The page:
Cooper and seven other YMA top finalists had to present to judges a project focused on the future of sustainability in the fashion industry. They were challenged to design a product for a mass retailer that adheres to the retailer’s sustainable business objectives while remaining consistent with the retail price of comparable products in the store.
For her case study, Cooper created Full Circle, a private-label junior’s swim and beachwear line for Target made from recycled plastic bottles. Full Circle would partner with Repreve, a company that turns recycled plastics into fibers that can be used to create unique fabrics. In addition, the fashion line would engage communities to support sustainability through the Full Circle Movement.
“The brand would get Target employees out into the communities and, in turn, invite communities to get involved in the bigger mission behind the line–which is to reduce pollution in our oceans,” Cooper said.
In addition to Cooper, seven additional PhilaU students won YMA Fashion Scholarships of $5,000 each in this year’s competition, as previously announced: fashion design students Colton Snavely, Keren Espina, Maria Balestino and Emily DeBernardo and fashion merchandising students Nicole Braun, Zoe Wilson and Maddie Bill, who received the award for the third straight year.
All the scholarship winners attended an internship fair and networking event with top industry officials on Jan. 13.
The annual YMA Geoffrey Beene scholarship competition and its industry-based board provide an extraordinary network that encompasses every leading apparel company in New York, Connelly said.
This year’s YMA competitors represented leading collegiate fashion, fashion merchandising and business programs; finalists along with Cooper included students from the University of Pennsylvania, Cornell University and the University of California at Los Angeles (UCLA). Cooper was selected to move on in the competition from an original pool of some 600 students from across the country.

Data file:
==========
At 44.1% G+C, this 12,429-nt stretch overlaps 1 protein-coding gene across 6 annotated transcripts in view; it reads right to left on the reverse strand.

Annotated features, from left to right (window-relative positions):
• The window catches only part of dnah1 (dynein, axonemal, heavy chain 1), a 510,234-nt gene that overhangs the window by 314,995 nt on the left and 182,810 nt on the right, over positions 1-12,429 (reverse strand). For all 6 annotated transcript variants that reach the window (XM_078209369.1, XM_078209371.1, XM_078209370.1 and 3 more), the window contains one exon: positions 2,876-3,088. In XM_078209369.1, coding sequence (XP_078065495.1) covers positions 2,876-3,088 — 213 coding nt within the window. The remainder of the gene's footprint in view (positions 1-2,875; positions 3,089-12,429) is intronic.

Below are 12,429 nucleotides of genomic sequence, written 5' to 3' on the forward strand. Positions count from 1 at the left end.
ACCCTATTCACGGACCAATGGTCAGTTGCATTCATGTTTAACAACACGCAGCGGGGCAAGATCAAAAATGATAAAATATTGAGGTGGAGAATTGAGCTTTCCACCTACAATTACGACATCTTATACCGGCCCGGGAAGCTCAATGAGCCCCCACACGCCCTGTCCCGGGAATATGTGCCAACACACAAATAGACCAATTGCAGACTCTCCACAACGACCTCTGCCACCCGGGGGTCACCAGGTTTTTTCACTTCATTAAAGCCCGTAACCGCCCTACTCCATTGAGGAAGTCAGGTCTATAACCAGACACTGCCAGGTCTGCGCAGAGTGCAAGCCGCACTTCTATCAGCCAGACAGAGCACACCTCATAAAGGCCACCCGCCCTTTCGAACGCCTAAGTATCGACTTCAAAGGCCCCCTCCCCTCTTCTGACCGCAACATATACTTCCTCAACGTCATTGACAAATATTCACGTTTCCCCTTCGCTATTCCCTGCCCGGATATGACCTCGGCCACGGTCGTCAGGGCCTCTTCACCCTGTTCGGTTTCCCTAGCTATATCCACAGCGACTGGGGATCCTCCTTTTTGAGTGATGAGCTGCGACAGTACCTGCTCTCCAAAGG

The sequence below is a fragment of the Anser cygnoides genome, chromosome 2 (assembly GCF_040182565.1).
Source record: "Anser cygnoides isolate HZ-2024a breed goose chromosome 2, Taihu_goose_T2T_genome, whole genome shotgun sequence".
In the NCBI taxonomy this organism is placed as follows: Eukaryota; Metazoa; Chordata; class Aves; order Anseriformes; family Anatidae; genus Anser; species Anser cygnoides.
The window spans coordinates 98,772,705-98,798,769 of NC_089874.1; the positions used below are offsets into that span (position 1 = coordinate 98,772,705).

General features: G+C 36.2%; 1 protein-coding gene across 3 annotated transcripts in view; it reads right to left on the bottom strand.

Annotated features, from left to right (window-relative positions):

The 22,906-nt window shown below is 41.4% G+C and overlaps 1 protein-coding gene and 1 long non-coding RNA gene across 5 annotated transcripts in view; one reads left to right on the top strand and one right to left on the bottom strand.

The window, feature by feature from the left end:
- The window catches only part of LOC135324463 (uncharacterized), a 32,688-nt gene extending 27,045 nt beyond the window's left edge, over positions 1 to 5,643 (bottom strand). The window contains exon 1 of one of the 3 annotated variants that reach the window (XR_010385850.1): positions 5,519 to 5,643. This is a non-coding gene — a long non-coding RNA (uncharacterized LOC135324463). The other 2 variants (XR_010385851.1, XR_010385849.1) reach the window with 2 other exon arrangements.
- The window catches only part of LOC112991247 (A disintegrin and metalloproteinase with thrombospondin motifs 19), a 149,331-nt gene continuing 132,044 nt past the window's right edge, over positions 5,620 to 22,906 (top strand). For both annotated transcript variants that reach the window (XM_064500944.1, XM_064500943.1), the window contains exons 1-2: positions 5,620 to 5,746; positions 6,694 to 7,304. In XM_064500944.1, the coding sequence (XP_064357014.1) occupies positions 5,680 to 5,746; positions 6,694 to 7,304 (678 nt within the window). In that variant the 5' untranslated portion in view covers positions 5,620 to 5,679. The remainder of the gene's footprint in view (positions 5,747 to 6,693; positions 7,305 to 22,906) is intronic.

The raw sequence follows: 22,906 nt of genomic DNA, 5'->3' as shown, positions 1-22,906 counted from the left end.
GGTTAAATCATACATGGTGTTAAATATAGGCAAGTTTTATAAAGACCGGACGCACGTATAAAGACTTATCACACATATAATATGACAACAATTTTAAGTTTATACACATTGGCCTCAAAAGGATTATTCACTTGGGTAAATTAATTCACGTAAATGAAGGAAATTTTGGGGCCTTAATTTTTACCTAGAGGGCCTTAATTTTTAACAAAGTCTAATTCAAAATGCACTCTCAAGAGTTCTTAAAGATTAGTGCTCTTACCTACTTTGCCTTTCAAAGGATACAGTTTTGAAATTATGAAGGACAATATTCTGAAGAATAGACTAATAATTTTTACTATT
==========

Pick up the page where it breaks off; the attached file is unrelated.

PhilaU fashion students historically have performed well in the YMA scholarship program. Fashion design alumna Tia Pion ’15 was a Geoffrey Beene National Scholarship finalist in 2015, and alumni Casey Saccomanno ’08 and Jessica Steele ’09 each won top honors. In addition, dozens of PhilaU students have received $5,000 and $10,000 scholarships in recent years.
The YMA association, made up of fashion industry leaders, promotes education of the fashion arts and business through internships, mentorships and career programs. It awarded $1.3 million in student scholarships this year.
In addition to the students, other honorees at the annual fashion gala included Michael Strahan, fashion entrepreneur and former NFL star; John Tighe, EVP and chief merchant of JCPenney; and Judy Person, EVP group president of Randa Accessories.
In addition to Vivian Cooper’s $35,000 award, seven other PhilaU students received $5,000 scholarships. Pictured here: (l-r) Zoe Wilson, Nicole Braun, Maddie Bill, Colton Snavely, faculty members Sheila Connelly, Michael Leonard and Nioka Wyatt, Cooper, Keren Espina, Emily DeBernardo and Maria Balestino.